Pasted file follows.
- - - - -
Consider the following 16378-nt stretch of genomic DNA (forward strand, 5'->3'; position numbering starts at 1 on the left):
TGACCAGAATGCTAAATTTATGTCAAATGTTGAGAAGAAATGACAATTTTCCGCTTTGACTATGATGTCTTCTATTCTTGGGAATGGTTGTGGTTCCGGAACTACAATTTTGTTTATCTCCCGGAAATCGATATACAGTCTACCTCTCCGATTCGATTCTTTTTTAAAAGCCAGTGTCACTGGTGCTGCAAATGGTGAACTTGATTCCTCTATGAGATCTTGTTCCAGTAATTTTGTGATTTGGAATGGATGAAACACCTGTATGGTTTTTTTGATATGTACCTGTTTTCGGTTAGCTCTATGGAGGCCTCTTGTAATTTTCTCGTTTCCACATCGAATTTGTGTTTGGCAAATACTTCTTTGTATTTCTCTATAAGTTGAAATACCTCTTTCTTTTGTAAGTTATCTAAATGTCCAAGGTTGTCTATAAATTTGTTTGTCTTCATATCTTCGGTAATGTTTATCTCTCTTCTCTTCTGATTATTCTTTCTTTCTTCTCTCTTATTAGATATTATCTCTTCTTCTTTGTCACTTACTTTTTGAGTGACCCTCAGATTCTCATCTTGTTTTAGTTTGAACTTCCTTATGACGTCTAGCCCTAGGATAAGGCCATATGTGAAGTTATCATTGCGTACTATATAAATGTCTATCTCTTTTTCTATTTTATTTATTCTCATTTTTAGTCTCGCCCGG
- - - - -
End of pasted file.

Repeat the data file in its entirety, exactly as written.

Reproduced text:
Consider the following 16378-nt stretch of genomic DNA (forward strand, 5'->3'; position numbering starts at 1 on the left):
TGACCAGAATGCTAAATTTATGTCAAATGTTGAGAAGAAATGACAATTTTCCGCTTTGACTATGATGTCTTCTATTCTTGGGAATGGTTGTGGTTCCGGAACTACAATTTTGTTTATCTCCCGGAAATCGATATACAGTCTACCTCTCCGATTCGATTCTTTTTTAAAAGCCAGTGTCACTGGTGCTGCAAATGGTGAACTTGATTCCTCTATGAGATCTTGTTCCAGTAATTTTGTGATTTGGAATGGATGAAACACCTGTATGGTTTTTTTGATATGTACCTGTTTTCGGTTAGCTCTATGGAGGCCTCTTGTAATTTTCTCGTTTCCACATCGAATTTGTGTTTGGCAAATACTTCTTTGTATTTCTCTATAAGTTGAAATACCTCTTTCTTTTGTAAGTTATCTAAATGTCCAAGGTTGTCTATAAATTTGTTTGTCTTCATATCTTCGGTAATGTTTATCTCTCTTCTCTTCTGATTATTCTTTCTTTCTTCTCTCTTATTAGATATTATCTCTTCTTCTTTGTCACTTACTTTTTGAGTGACCCTCAGATTCTCATCTTGTTTTAGTTTGAACTTCCTTATGACGTCTAGCCCTAGGATAAGGCCATATGTGAAGTTATCATTGCGTACTATATAAATGTCTATCTCTTTTTCTATTTTATTTATTCTCATTTTTAGTCTCGCCCGG